"Speaking about non-legitimacy of the government of Maduro, frankly speaking, the self-proclamation [of Guaido] is the same or even more non-legitimate … I will not comment on Guaido’s arguments in support of his self-proclamation … But they do not correspond with Article 233 of Venezuela’s Constitution, which he refers to", Novoa said.
Given the situation in Venezuela, where there are "two presidents," Uruguay believes that holding a presidential election would be the only solution to the crisis, Novoa added, noting that Uruguay "was not setting forward any conditions".
In January, Guaido proclaimed himself the country’s interim president, contesting Maduro's re-election last May, and was immediately recognised by the United States and a number of other regional states, while Maduro has been backed by China, Russia and a number of other countries as Venezuela’s only legitimate president.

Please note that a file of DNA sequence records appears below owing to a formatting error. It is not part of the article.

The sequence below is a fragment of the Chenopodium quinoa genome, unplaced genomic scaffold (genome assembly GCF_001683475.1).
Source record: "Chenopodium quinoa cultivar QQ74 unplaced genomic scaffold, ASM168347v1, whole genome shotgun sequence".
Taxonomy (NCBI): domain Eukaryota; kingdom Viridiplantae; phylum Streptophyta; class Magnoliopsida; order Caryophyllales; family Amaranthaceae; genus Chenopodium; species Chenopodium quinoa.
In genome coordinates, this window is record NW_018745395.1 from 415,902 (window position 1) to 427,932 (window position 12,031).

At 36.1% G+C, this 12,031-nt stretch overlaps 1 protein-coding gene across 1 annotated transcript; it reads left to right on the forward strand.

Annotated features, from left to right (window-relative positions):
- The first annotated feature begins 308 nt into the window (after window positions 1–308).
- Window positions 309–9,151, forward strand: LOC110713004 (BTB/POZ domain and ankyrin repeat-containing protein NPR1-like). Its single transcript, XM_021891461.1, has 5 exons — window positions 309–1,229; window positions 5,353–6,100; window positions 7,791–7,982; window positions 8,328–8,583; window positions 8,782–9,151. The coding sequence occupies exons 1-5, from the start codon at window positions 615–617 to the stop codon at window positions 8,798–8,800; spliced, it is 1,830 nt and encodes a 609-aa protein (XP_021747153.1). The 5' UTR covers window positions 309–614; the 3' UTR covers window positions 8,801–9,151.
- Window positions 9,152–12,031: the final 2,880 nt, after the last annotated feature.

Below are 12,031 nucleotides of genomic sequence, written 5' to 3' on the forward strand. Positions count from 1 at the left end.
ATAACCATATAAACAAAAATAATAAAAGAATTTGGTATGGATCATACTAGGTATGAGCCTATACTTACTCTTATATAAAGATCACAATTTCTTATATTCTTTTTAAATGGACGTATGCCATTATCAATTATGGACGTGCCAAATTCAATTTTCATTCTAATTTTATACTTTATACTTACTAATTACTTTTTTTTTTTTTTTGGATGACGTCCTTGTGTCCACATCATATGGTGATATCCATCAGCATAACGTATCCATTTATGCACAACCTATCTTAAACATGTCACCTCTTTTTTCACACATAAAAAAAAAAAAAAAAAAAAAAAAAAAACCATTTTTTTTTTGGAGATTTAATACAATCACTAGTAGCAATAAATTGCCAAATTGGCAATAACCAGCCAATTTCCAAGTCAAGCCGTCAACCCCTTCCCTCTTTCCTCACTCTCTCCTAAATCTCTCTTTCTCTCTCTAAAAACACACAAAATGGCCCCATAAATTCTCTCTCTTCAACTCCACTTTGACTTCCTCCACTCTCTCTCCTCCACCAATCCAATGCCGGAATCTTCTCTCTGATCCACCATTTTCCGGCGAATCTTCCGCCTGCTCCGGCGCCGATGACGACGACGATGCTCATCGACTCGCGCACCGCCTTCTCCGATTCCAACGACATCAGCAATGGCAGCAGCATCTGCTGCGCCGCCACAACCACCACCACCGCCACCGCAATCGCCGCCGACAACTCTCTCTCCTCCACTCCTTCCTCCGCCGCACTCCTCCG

A number of EU member states have also individually recognised Guaido as Venezuela's interim president after the country's authorities failed to organise a new presidential election in the country within an eight-day period. EU countries were also expected to issue a joint statement recognising Guaido, however, Italy vetoed the motion.
Maduro has lashed out at Washington over its policies toward Caracas, suggesting the United States is seeking to take control over Venezuela’s oil assets. Maduro has also accused Guaido of acting on instructions from Washington.